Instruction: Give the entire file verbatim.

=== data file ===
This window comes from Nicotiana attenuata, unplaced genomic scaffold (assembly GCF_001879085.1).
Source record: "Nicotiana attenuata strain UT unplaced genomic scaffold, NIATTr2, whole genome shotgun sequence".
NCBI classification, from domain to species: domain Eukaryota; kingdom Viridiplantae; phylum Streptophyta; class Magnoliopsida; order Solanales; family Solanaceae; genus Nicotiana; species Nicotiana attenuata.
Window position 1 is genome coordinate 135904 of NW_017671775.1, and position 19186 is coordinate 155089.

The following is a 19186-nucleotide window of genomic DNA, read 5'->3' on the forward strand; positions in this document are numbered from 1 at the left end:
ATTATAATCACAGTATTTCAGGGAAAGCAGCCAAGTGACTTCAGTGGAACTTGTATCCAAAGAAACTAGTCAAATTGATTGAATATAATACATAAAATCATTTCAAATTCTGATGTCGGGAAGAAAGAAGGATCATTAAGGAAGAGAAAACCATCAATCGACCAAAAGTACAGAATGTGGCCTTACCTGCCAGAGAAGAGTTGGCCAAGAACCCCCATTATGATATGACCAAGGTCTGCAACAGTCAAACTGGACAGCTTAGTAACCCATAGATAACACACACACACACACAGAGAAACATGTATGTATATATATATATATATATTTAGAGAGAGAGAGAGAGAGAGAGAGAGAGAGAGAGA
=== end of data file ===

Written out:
This window comes from Nicotiana attenuata, unplaced genomic scaffold (assembly GCF_001879085.1).
Source record: "Nicotiana attenuata strain UT unplaced genomic scaffold, NIATTr2, whole genome shotgun sequence".
NCBI classification, from domain to species: domain Eukaryota; kingdom Viridiplantae; phylum Streptophyta; class Magnoliopsida; order Solanales; family Solanaceae; genus Nicotiana; species Nicotiana attenuata.
Window position 1 is genome coordinate 135904 of NW_017671775.1, and position 19186 is coordinate 155089.

The following is a 19186-nucleotide window of genomic DNA, read 5'->3' on the forward strand; positions in this document are numbered from 1 at the left end:
ATTATAATCACAGTATTTCAGGGAAAGCAGCCAAGTGACTTCAGTGGAACTTGTATCCAAAGAAACTAGTCAAATTGATTGAATATAATACATAAAATCATTTCAAATTCTGATGTCGGGAAGAAAGAAGGATCATTAAGGAAGAGAAAACCATCAATCGACCAAAAGTACAGAATGTGGCCTTACCTGCCAGAGAAGAGTTGGCCAAGAACCCCCATTATGATATGACCAAGGTCTGCAACAGTCAAACTGGACAGCTTAGTAACCCATAGATAACACACACACACACACAGAGAAACATGTATGTATATATATATATATATATTTAGAGAGAGAGAGAGAGAGAGAGAGAGAGAGAGAGA